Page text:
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The Effects of Eating on Pregnant Mothers

Maintaining a healthy and balanced diet is vital to obtaining optimal health - not just during pregnancy, but throughout your life as well. For pregnant women, or women of childbearing age, proper nutrition is crucial.

Food helps the body prepare for all the demands that come with pregnancy. A woman’s micronutrient and macronutrient requirements increase during pregnancy.

Hence, a pregnant woman must consume food that will give her both the specific micronutrients and energy, both of which are important for maintaining both her and unborn baby's health.

While pregnant women are put on nutritional supplements to provide large quantities of micronutrients like iron, vitamins, and minerals, the basis of a pregnant woman's dietary intake should be a healthy balanced diet.

Proper nutrition is especially crucial before conception as well as during the first twelve weeks of pregnancy, including before a woman is aware she is pregnant. Hence, women need to be on a healthy diet during pregnancy and for the better part of their childbearing years, and especially if they plan to get pregnant.

The Significance of Having a Healthy Diet During Pregnancy

The key contributing factor to poor fetal development is a poor maternal nutrition. Poor fetal development increases the risk of your baby being born ill or dying.

The maternal nutritional status when a woman is pregnant plays a more crucial role in determining fetal health and the predisposition to a certain disease than genetic factors. Maternal nutrition seems to have a fetal programming effect.

Primarily, the fetus will learn your nutritional habits before they are even born, and that will influence the baby even after they are born. The fetus tends to adapt its metabolism as well as other body systems to efficiently cope with different nutrition states.

For instance, an under-nourished baby who doesn’t receive enough energy or macronutrients will respond by reducing insulin and glucose production. This eventually slows the fetal growth rate and increase low-birth-weight risk.

It could also permanently alter the metabolism and leave the individual predisposed to certain metabolic conditions like diabetes. Your unborn baby is likely to adapt to under-nutrition, which leads to redirection of blood flow, which ensures the supply of nutrients that protect the brain, as well as fully develop other organs like muscles, kidneys, and the endocrine system.

While the fetus is also developing in the womb, their nerves that regulate their appetite is also reprogrammed, which then affects their individual appetite regulation as they grow older.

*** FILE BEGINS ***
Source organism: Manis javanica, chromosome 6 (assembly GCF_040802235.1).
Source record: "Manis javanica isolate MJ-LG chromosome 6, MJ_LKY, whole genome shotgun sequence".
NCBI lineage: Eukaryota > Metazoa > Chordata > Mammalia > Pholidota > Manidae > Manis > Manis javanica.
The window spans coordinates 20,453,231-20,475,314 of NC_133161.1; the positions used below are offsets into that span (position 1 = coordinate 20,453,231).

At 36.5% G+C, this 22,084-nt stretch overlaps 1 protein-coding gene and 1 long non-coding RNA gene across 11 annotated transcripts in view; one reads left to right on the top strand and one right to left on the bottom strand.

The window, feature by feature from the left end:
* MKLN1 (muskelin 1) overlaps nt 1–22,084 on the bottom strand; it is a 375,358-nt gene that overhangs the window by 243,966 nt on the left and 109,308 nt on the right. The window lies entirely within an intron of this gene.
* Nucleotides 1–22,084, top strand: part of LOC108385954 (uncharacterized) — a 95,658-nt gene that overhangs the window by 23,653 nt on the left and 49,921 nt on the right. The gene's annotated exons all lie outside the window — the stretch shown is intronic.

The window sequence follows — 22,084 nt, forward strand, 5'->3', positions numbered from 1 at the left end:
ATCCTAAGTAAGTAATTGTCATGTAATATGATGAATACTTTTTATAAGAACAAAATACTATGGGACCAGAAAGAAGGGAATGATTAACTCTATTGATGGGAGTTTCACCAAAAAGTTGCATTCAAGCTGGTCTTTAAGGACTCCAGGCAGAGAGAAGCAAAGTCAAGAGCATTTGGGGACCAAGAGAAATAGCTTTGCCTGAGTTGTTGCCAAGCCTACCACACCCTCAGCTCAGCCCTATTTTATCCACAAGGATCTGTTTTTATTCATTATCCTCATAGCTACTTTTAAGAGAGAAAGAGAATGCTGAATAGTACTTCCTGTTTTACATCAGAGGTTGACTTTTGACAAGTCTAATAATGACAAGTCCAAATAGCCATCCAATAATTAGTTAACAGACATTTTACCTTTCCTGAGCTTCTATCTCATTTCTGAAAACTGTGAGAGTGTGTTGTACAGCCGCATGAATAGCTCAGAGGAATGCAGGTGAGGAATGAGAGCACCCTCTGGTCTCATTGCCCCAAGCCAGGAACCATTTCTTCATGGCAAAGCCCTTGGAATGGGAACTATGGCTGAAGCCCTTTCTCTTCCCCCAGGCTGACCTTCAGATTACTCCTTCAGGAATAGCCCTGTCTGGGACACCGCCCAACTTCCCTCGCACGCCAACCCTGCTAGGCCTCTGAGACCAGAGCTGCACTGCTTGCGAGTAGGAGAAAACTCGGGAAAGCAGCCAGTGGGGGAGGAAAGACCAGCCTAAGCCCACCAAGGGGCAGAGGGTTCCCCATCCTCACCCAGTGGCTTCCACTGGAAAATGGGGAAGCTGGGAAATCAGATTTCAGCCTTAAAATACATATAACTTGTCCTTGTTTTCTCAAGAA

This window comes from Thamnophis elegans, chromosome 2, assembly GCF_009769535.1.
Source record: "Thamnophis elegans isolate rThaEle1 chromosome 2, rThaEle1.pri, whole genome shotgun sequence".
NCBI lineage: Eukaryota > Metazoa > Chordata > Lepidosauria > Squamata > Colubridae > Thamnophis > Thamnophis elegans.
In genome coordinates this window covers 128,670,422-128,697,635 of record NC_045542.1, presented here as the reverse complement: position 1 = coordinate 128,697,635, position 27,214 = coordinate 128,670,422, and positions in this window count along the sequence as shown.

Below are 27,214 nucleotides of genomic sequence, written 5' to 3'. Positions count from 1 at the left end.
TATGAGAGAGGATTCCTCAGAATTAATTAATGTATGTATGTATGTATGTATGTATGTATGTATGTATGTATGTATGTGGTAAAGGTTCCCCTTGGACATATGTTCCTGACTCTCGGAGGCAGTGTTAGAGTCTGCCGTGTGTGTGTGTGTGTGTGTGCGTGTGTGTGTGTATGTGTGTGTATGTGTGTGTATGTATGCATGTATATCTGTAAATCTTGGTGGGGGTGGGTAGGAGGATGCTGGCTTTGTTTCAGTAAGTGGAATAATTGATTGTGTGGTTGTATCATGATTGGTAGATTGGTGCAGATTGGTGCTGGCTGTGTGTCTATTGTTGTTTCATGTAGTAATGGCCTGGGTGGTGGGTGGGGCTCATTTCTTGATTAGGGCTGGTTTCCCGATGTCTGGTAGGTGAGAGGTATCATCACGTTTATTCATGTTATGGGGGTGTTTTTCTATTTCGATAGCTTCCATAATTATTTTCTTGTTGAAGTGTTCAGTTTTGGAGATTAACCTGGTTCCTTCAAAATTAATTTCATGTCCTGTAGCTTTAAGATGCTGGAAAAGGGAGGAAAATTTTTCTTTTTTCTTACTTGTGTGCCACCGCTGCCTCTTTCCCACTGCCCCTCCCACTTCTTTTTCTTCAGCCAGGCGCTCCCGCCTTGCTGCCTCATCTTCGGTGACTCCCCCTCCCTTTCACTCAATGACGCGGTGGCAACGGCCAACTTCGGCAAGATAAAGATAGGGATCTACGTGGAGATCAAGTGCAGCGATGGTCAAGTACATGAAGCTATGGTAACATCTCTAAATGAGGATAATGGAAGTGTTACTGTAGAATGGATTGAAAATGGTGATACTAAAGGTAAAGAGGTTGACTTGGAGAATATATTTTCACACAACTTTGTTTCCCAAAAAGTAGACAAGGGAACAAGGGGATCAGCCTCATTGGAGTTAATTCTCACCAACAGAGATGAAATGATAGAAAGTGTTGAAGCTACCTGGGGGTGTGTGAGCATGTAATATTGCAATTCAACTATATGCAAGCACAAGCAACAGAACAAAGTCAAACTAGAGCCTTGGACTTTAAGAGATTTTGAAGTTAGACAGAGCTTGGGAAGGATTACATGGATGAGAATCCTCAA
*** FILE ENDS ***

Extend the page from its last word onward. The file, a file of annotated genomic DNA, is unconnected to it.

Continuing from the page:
Fetal programming doesn't just affect how much an individual consumes but their food preferences as well. Hence individuals programmed to consume high-fat and high-sugar diet from when they are growing in the womb, they will also have a tendency to consume such kind of diets throughout their adult lives.

Who is More at Risk of Poor Nutrition?

During pregnancy, all women experience an increased nutritional requirement. Hence women should make sure they are well-informed about what they are consuming during pregnancy.

It can sometimes be harder for some women to have access to all the required food groups for a healthy diet, but during pregnancy, the extra mile should be taken.

It helps to know that poor nutrition during pregnancy can potentially result from a massive range of factors, including nutritional intake.

Physical labor, infectious diseases, and adolescent growth tend to create nutritional demands that can require a diet that meets the needs of a woman’s normal health.

Lifestyle choices like tobacco smoking and drug abuse can limit the body’s extent to absorb and use nutrients and further increase the risk of poor nutrition status during pregnancy.

Women commonly affected by the increased risk of inadequate nutrition when pregnant include:

  • Vegetarian or vegan women, because most macronutrients are sourced from animal- derived food
  • Women with health conditions like infectious diseases and diabetes, both of which tend to create an addition nutritional demand on her body
  • Women with low socioeconomic status who have poor health and nutrition and are more likely to give birth to a low-weight-baby.
  • Torres Straight and Aborginal women, who due to demographic and socioeconomic factors, were predisposed to poor nutrition due to food insecurity and poverty.
  • Women who are stressed. Stress increases nutrient loss and also changes eating habits
  • Women who drink alcohol, smoke, or take illicit drugs, as they increase loss in appetite and nutrients
  • Women with multiple pregnancies, as they place a higher nutritional demand on the woman's body
  • Women who have given birth recently, short birth intervals don't provide the woman's body a chance to recuperate and build-up her nutritional stores between pregnancies
  • Women with severe vomiting and nausea during pregnancy, a condition known as hyperemesis, that tends to occur beyond 16 weeks of gestation

Pregnant women who find it hard to access a balanced, safe diet should seek help from support groups or health professionals. Pregnant women with special eating requirements like lactose intolerance should seek individual nutritional advice from their dietitian, nutritionist, or GP. Visit childmode.com to learn more about food and pregnancy.